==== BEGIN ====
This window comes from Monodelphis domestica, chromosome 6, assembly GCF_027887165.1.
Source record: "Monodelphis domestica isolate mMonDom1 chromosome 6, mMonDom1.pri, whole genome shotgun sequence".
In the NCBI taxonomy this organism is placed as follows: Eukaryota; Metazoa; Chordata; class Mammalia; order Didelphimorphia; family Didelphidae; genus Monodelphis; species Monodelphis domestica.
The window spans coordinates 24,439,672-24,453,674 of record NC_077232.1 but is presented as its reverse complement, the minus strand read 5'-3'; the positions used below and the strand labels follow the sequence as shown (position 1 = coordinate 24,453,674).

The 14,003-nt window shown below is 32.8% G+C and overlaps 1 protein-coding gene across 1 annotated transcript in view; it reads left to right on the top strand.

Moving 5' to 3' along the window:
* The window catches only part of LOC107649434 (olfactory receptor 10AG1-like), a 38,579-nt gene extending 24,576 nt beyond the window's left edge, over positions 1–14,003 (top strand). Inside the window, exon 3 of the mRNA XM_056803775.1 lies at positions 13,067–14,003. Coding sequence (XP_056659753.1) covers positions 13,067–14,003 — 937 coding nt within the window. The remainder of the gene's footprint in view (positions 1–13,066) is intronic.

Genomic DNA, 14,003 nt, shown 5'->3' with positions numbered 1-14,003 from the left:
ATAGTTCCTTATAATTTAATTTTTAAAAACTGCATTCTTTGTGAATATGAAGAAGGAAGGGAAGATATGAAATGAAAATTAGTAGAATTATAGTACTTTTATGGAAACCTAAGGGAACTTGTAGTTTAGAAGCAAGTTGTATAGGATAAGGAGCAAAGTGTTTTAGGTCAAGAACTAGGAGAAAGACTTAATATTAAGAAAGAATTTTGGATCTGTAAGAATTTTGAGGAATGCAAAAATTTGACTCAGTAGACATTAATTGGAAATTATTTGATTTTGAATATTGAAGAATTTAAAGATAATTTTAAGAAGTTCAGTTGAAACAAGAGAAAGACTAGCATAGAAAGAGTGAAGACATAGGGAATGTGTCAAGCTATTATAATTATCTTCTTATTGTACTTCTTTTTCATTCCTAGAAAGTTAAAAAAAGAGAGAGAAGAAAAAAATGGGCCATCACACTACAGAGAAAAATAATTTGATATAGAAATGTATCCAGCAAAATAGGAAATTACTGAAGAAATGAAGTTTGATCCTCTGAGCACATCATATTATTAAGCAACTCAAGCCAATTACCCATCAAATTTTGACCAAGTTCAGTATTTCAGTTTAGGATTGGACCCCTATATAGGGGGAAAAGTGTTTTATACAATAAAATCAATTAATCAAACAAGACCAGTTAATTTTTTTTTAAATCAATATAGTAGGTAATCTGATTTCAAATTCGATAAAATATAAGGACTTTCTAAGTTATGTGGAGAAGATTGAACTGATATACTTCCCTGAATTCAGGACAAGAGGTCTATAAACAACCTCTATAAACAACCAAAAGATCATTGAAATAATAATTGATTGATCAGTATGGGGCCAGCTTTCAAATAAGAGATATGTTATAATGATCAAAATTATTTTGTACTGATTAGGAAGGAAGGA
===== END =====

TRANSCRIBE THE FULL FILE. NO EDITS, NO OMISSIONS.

This window comes from Monodelphis domestica, chromosome 6, assembly GCF_027887165.1.
Source record: "Monodelphis domestica isolate mMonDom1 chromosome 6, mMonDom1.pri, whole genome shotgun sequence".
In the NCBI taxonomy this organism is placed as follows: Eukaryota; Metazoa; Chordata; class Mammalia; order Didelphimorphia; family Didelphidae; genus Monodelphis; species Monodelphis domestica.
The window spans coordinates 24,439,672-24,453,674 of record NC_077232.1 but is presented as its reverse complement, the minus strand read 5'-3'; the positions used below and the strand labels follow the sequence as shown (position 1 = coordinate 24,453,674).

The 14,003-nt window shown below is 32.8% G+C and overlaps 1 protein-coding gene across 1 annotated transcript in view; it reads left to right on the top strand.

Moving 5' to 3' along the window:
* The window catches only part of LOC107649434 (olfactory receptor 10AG1-like), a 38,579-nt gene extending 24,576 nt beyond the window's left edge, over positions 1–14,003 (top strand). Inside the window, exon 3 of the mRNA XM_056803775.1 lies at positions 13,067–14,003. Coding sequence (XP_056659753.1) covers positions 13,067–14,003 — 937 coding nt within the window. The remainder of the gene's footprint in view (positions 1–13,066) is intronic.

Genomic DNA, 14,003 nt, shown 5'->3' with positions numbered 1-14,003 from the left:
ATAGTTCCTTATAATTTAATTTTTAAAAACTGCATTCTTTGTGAATATGAAGAAGGAAGGGAAGATATGAAATGAAAATTAGTAGAATTATAGTACTTTTATGGAAACCTAAGGGAACTTGTAGTTTAGAAGCAAGTTGTATAGGATAAGGAGCAAAGTGTTTTAGGTCAAGAACTAGGAGAAAGACTTAATATTAAGAAAGAATTTTGGATCTGTAAGAATTTTGAGGAATGCAAAAATTTGACTCAGTAGACATTAATTGGAAATTATTTGATTTTGAATATTGAAGAATTTAAAGATAATTTTAAGAAGTTCAGTTGAAACAAGAGAAAGACTAGCATAGAAAGAGTGAAGACATAGGGAATGTGTCAAGCTATTATAATTATCTTCTTATTGTACTTCTTTTTCATTCCTAGAAAGTTAAAAAAAGAGAGAGAAGAAAAAAATGGGCCATCACACTACAGAGAAAAATAATTTGATATAGAAATGTATCCAGCAAAATAGGAAATTACTGAAGAAATGAAGTTTGATCCTCTGAGCACATCATATTATTAAGCAACTCAAGCCAATTACCCATCAAATTTTGACCAAGTTCAGTATTTCAGTTTAGGATTGGACCCCTATATAGGGGGAAAAGTGTTTTATACAATAAAATCAATTAATCAAACAAGACCAGTTAATTTTTTTTTAAATCAATATAGTAGGTAATCTGATTTCAAATTCGATAAAATATAAGGACTTTCTAAGTTATGTGGAGAAGATTGAACTGATATACTTCCCTGAATTCAGGACAAGAGGTCTATAAACAACCTCTATAAACAACCAAAAGATCATTGAAATAATAATTGATTGATCAGTATGGGGCCAGCTTTCAAATAAGAGATATGTTATAATGATCAAAATTATTTTGTACTGATTAGGAAGGAAGGA